tooling

Undercuts in Floral Tooling

Leather stamping tools can be somewhat overwhelming when you look at all the different brands, styles and types that are available from all the different producers.  Then you try to figure out which tools you actually need versus the ones that are just nice to have.  There seems to be an infinite amount of choices in the “nice to have” category.  While there are many stamping tools that fall into the “nice to have” category, Undercuts are not one of these.

In my opinion, undercuts belong in the “must have” category for any tool collection.  I have seen many collections where the maker simply made his own version of undercuts but the fact is that he had a set.  Much like a beveler, the undercut is one of those tools that can make your job smooth or the lack of them can hinder your tooling progression.

In this article we will discuss the purpose of undercuts along with some of the ways to modify them to make them unique to your style of tooling.  If you have watched my video on My Tool Rollthen you have seen the types of undercuts that I use and the different sizes. Continue reading

How to Sharpen Your Swivel Knife

In this video I quickly show you how I go about sharpening my swivel knives.  A sharp swivel knife is key to a successful tooling session and is more times than not the reason for poor results.  I also take a minute and show you the difference between cuts made in leather with a dull or rounded knife blade compared to a sharpened blade.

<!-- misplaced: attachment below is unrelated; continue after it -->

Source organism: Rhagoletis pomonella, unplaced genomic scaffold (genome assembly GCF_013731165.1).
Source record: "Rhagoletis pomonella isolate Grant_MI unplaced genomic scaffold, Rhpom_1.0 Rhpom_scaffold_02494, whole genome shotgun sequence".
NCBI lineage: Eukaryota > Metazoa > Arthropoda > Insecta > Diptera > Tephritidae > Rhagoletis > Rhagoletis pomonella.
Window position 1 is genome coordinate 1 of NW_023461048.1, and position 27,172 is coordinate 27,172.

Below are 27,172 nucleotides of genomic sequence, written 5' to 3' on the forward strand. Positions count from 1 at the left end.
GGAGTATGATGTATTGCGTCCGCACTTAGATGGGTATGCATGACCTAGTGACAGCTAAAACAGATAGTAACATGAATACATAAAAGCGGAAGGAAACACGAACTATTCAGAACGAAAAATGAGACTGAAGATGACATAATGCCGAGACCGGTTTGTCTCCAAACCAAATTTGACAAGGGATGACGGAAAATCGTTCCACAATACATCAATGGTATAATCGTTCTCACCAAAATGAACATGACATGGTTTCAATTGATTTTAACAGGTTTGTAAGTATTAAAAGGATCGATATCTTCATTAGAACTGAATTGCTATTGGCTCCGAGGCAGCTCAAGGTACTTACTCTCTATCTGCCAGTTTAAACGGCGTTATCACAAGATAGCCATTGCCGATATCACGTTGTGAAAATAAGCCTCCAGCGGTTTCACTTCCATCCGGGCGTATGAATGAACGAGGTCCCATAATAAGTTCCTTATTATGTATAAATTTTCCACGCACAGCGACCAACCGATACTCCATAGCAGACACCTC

If you are wanting to insure that your tooling sessions go as smoothly as possible, check out this video and see if it helps you to get a good edge on your blades.

*I apologize for the audio quality in this video… I am not sure what happened to it.

How to Draw a Leather Wallet

Learning how to draw on leather can really help to speed up your work and help you to not waste time drawing something and then having to transfer it later.  This is article will show you how to draw right on your projects and feel confident in your drawing skills.

How to Draw On Leather

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The first thing I do is find my center of the wallet where it will fold.  To allow room for the fold I make a mark 1/2″ on each side of center.  I do that on each edge of the wallet, so you should have four marks.

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Now I draw a line connecting the marks to define the fold area… I don’t usually tool the fold on my wallets.  Next I set calipers to the width that I want my border and scribe my border lines.  You should end up with two tooling windows ready for design.

how to draw If I’m  putting initials on the wallet I draw these in first.

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Here I have placed a flower next to the initials which will seperate the initials from the floral nicely.  Next I draw in some scroll guidelines roughly to determine the flow I want within the pattern.

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Now I begin to define my scrolls and vine work using my previous lines as a guide for flow.

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I didn’t like how the flow was layed in at first so I just simply erase the two lines I don’t like.  Using the 8B pencil allows me to erase and leaves no impression of the lines behind.

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I decided to fill some space with a leaf. When you add leaves and flowers into the pattern, keep the flow in mind so that it bends and shapes accordingly.

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As you can see the leaf took a lot of the open space and the gaps can easily be filled now with scroll and vine work.  For the most part, the original flow I sketched in is maintained.  The only thing I really changed was using the leaf to balance the pattern a little.

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